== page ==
Securing the Company Site Interview
We all know the feeling. You've just completed an on-campus interview with a company that you are truly impressed with. You really want to work for this company. It's almost like falling in love all over again. Well, maybe you don't spend every waking hour thinking of them, although the butterflies in the stomach seem fairly familiar.
So you sit back to wait for them to take the next step. And then it happens. The infamous "Dear John" letter (and your name isn't even John!). How could this happen? How could they possibly fall for someone else when you're the only one for them? How could they possibly give their heart to another?
Just as with romance, you can't sit by the phone waiting for them to call. You snooze, you lose.
Just going through the motions of the on-campus interview is not enough to secure the company-site second interview. And in almost all cases, the second interview is the next step toward the eventual prize of the job offer (and meaningful life after college).
The first, and most important step toward securing the second interview is to build continuity in the end of the first interview. The typical "Do you have any questions?" ending rhetoric should leave you open for two select questions about the company (remember to do your research in advance so that these questions are appropriate and specific to the employer). Want to know if they are interested in you? Use the "Pride of Ownership Technique" to test the waters. Simply ask your questions in terms of ownership--as if you are already part of the company. An example would be to ask a "Teamwork" question such as, "What kind of departmental structure will I be working in with your company?" Note the important difference. You are not asking, "What kind of departmental structure does your company have?" That is detached. You need to attach yourself--take pride of ownership--in the company. Why? Two purposes. First and foremost, it will establish the link between you and the company. This is critical in helping the interviewer visualize you actually working for the company--the offer will never come if they cannot accomplish this step. Second, it also provides you with instant feedback as to how you are doing within the interview. If the interviewer balks at your question or reshapes it by unlinking--especially by adding the "if" word in restating your question--you have a pretty good indicator that you have not fully sold them on you. But if they accept your language and begin talking about you as if you are a part of the company, you are probably in a good position to close the initial sale.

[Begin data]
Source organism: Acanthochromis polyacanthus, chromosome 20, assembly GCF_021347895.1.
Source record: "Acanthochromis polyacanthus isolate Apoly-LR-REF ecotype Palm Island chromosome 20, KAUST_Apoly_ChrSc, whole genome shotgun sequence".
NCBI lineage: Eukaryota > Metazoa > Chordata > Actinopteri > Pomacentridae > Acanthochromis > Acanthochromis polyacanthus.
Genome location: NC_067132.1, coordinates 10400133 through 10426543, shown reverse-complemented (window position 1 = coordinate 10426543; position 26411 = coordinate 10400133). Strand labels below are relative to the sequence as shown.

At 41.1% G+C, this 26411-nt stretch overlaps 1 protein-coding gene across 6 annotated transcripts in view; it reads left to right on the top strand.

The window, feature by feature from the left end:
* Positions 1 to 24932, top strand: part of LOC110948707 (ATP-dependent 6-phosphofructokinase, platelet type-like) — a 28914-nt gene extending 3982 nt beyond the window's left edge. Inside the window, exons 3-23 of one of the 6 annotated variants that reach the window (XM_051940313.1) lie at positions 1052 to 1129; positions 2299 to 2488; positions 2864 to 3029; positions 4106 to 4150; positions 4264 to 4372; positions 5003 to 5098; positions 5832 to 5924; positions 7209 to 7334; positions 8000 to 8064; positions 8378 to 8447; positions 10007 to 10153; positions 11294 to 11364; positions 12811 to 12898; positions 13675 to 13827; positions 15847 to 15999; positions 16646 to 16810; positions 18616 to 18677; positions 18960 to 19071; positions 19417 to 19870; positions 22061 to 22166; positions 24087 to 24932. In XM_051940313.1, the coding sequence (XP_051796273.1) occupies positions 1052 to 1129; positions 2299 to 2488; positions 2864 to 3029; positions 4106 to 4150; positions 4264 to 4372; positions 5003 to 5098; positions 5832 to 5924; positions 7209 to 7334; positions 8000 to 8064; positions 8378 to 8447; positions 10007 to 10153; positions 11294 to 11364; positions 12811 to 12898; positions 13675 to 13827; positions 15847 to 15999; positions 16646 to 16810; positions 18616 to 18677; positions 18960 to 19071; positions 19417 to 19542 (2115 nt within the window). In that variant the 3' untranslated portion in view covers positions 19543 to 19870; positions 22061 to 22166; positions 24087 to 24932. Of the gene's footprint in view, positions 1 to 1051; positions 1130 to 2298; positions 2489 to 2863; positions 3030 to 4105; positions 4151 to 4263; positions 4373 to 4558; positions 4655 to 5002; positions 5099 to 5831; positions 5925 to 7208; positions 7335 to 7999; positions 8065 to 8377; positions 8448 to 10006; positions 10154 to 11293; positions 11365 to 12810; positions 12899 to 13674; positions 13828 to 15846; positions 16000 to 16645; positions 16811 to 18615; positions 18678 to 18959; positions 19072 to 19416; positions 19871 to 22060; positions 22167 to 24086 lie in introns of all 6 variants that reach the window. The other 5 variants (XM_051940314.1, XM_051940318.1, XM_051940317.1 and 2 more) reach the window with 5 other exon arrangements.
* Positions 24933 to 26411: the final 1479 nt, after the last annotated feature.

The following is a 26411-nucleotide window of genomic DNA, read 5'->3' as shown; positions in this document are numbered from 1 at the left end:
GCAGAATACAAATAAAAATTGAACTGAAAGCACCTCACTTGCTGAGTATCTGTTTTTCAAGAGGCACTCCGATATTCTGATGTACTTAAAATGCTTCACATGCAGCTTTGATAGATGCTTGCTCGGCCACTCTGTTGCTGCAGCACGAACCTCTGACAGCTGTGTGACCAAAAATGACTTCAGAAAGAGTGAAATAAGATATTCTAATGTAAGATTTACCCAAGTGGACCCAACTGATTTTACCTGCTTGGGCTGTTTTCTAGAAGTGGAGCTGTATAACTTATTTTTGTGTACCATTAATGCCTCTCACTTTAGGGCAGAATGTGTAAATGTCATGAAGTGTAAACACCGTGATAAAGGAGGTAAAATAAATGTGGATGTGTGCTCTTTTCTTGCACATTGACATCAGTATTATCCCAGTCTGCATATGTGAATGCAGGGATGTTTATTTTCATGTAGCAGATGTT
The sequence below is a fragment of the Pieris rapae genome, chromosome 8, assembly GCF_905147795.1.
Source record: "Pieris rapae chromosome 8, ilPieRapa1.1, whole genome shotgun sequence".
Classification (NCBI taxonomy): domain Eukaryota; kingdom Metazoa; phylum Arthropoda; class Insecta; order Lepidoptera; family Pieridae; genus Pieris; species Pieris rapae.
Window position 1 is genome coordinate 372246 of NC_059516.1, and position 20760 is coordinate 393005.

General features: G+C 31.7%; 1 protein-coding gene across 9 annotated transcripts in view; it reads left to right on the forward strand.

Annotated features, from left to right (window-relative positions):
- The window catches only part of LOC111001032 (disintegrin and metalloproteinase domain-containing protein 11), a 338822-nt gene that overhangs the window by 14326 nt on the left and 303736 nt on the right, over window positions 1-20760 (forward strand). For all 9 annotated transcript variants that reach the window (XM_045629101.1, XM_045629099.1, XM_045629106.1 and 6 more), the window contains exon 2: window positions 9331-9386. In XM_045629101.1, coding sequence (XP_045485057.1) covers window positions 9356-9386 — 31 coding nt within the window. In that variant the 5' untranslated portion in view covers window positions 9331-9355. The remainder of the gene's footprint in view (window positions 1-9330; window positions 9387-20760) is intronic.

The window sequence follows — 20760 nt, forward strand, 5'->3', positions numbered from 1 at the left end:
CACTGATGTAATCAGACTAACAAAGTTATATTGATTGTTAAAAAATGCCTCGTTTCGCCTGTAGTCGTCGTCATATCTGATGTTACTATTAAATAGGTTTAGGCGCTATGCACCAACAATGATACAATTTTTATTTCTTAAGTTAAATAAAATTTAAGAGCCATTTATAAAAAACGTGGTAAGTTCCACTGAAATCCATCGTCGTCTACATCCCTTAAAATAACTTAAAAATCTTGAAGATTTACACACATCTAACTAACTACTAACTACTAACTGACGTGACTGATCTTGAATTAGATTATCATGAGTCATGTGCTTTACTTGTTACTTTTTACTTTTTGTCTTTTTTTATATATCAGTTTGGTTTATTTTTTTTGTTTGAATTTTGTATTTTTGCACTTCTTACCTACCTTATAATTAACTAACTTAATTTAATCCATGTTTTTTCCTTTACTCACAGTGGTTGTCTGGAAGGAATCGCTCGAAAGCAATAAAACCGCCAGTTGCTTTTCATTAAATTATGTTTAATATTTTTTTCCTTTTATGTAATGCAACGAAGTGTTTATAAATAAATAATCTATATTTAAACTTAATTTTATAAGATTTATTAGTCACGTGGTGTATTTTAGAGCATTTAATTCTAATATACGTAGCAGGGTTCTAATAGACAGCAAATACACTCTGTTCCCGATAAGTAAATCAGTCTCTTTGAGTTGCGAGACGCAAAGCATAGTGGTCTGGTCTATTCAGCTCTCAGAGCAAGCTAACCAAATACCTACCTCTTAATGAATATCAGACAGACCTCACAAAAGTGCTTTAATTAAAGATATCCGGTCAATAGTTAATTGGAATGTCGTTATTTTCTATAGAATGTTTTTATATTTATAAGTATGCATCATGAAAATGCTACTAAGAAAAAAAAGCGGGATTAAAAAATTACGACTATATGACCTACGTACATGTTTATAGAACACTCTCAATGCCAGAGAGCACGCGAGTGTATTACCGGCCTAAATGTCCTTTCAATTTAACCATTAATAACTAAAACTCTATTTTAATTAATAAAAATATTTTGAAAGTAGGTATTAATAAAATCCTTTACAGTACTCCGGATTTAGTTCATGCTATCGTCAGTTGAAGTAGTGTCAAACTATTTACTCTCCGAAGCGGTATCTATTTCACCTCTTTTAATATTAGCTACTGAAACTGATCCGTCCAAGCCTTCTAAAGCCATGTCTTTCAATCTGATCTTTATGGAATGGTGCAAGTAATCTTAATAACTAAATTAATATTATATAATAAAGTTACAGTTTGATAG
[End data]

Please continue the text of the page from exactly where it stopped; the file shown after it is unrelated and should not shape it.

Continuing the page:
Then on to your final series of closing questions: "From everything I've heard today, combined with my research about your company, I am very interested in going on to the next step. Please let me know--are you interested in me?" I know, it sounds rather bold. But remember, you're in love! Now is not the time to woo from afar. Let them know where you stand, which then gives you the right to ask you the reciprocal. Assuming they express at least a mildly encouraging response, ask your final question: "What is our next step?" Take careful note of the actions that need to take place. This will be the chart for your course in securing that vital company-site second interview.
You've left the interview, but your work for the day is not over yet. Immediately write out your "Thank You" note and hand-deliver it to the recruiter before they leave at the end of the day. Final decisions for company-site callbacks are typically made the same day, so strike while it's hot. If you were not the last interview on their schedule, sit down in the waiting room and scribe your response on the "Thank You" stationery that you brought with you. Then deliver it when they come out to greet their next interviewee. If you are the last interview of the day, write a very quick note and get it to your interviewer before he or she leaves (most recruiters spend a few minutes organizing information before departing). You can even have part of the note (the "thanks for your time" opening) pre-written ahead of time. Then track the person down before he or she leaves the building. And beware of alternate escape routes! By taking this simple step, you will definitely stand out from the crowd.
And even after the recruiter has left town, be sure to stay in touch with your newfound love via phone. Don't ever let the thought of you be too distant or far away. Keep the feelings fresh.
And if you ever do get a "Dear John" letter from an employer you truly are in love with, try the "Kamikaze Technique"--contact the hiring manager (not the person that you "wowed"--or bow-wowed, as the case may be--in the initial interview) and explain the situation. You have already met with the personnel-type person and they have informed you that your background is very interesting, but not what they are looking for at this exact moment. Standard blowoff. If you sincerely had a bad day (illness, recent brain surgery, dog was being held for ransom, whatever), let them know. Valid excuses do count. The real key is to let them know that you really want to go to work for their company and you would be willing to fly, drive, hitchhike, whatever, to be there and meet with them, even if just for 15 minutes. "Would you please give me the chance to prove myself with you personally?" You can even play to what is hopefully a giant "I am the manager" ego with the "After all, you're the hiring manager, right?" line and hope for the best. Let them know that you truly want to work for their company and that you will do whatever is necessary to make it happen.
Crash and burn? Sure, it happens. But remember, you have already taken a direct hit. So why not go kamikaze? The results might surprise you. And remember--never, ever give up.